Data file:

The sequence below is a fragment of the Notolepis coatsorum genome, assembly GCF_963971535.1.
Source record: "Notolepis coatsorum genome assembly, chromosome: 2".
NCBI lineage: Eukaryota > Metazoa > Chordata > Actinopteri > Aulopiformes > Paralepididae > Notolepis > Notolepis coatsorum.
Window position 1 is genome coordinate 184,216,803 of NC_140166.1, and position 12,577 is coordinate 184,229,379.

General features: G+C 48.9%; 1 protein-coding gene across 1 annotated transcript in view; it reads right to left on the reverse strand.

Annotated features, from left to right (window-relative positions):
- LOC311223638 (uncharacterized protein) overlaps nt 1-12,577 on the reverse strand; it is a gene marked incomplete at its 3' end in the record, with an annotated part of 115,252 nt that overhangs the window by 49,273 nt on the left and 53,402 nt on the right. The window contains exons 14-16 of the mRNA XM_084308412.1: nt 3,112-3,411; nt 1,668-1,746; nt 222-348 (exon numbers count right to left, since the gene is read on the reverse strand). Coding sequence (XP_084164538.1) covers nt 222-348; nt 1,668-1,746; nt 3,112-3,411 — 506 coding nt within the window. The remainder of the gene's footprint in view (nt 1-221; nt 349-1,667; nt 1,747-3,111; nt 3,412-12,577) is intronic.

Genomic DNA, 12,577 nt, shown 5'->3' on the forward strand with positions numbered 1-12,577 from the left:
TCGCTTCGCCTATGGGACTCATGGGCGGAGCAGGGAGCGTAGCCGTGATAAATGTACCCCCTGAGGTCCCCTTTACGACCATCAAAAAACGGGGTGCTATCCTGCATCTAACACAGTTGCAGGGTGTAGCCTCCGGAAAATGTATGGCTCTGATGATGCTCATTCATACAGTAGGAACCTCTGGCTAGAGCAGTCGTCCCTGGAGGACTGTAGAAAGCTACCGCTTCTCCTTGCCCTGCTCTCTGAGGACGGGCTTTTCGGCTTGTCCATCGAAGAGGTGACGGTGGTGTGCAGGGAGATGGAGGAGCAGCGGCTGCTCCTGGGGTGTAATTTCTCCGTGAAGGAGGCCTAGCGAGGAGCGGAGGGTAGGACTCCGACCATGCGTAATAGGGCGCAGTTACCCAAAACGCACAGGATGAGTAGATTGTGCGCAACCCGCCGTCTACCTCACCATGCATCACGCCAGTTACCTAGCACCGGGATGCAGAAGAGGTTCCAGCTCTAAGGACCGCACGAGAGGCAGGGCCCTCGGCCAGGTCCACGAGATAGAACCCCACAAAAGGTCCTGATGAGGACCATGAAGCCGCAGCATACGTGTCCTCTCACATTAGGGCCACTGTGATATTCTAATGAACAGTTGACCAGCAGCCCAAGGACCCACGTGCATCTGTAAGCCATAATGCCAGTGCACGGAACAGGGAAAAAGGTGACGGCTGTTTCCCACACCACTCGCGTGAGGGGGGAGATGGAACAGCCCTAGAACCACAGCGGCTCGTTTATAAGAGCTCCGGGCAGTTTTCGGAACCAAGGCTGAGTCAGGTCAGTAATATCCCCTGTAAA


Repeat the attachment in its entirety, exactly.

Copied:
The sequence below is a fragment of the Notolepis coatsorum genome, assembly GCF_963971535.1.
Source record: "Notolepis coatsorum genome assembly, chromosome: 2".
NCBI lineage: Eukaryota > Metazoa > Chordata > Actinopteri > Aulopiformes > Paralepididae > Notolepis > Notolepis coatsorum.
Window position 1 is genome coordinate 184,216,803 of NC_140166.1, and position 12,577 is coordinate 184,229,379.

General features: G+C 48.9%; 1 protein-coding gene across 1 annotated transcript in view; it reads right to left on the reverse strand.

Annotated features, from left to right (window-relative positions):
- LOC311223638 (uncharacterized protein) overlaps nt 1-12,577 on the reverse strand; it is a gene marked incomplete at its 3' end in the record, with an annotated part of 115,252 nt that overhangs the window by 49,273 nt on the left and 53,402 nt on the right. The window contains exons 14-16 of the mRNA XM_084308412.1: nt 3,112-3,411; nt 1,668-1,746; nt 222-348 (exon numbers count right to left, since the gene is read on the reverse strand). Coding sequence (XP_084164538.1) covers nt 222-348; nt 1,668-1,746; nt 3,112-3,411 — 506 coding nt within the window. The remainder of the gene's footprint in view (nt 1-221; nt 349-1,667; nt 1,747-3,111; nt 3,412-12,577) is intronic.

Genomic DNA, 12,577 nt, shown 5'->3' on the forward strand with positions numbered 1-12,577 from the left:
TCGCTTCGCCTATGGGACTCATGGGCGGAGCAGGGAGCGTAGCCGTGATAAATGTACCCCCTGAGGTCCCCTTTACGACCATCAAAAAACGGGGTGCTATCCTGCATCTAACACAGTTGCAGGGTGTAGCCTCCGGAAAATGTATGGCTCTGATGATGCTCATTCATACAGTAGGAACCTCTGGCTAGAGCAGTCGTCCCTGGAGGACTGTAGAAAGCTACCGCTTCTCCTTGCCCTGCTCTCTGAGGACGGGCTTTTCGGCTTGTCCATCGAAGAGGTGACGGTGGTGTGCAGGGAGATGGAGGAGCAGCGGCTGCTCCTGGGGTGTAATTTCTCCGTGAAGGAGGCCTAGCGAGGAGCGGAGGGTAGGACTCCGACCATGCGTAATAGGGCGCAGTTACCCAAAACGCACAGGATGAGTAGATTGTGCGCAACCCGCCGTCTACCTCACCATGCATCACGCCAGTTACCTAGCACCGGGATGCAGAAGAGGTTCCAGCTCTAAGGACCGCACGAGAGGCAGGGCCCTCGGCCAGGTCCACGAGATAGAACCCCACAAAAGGTCCTGATGAGGACCATGAAGCCGCAGCATACGTGTCCTCTCACATTAGGGCCACTGTGATATTCTAATGAACAGTTGACCAGCAGCCCAAGGACCCACGTGCATCTGTAAGCCATAATGCCAGTGCACGGAACAGGGAAAAAGGTGACGGCTGTTTCCCACACCACTCGCGTGAGGGGGGAGATGGAACAGCCCTAGAACCACAGCGGCTCGTTTATAAGAGCTCCGGGCAGTTTTCGGAACCAAGGCTGAGTCAGGTCAGTAATATCCCCTGTAAA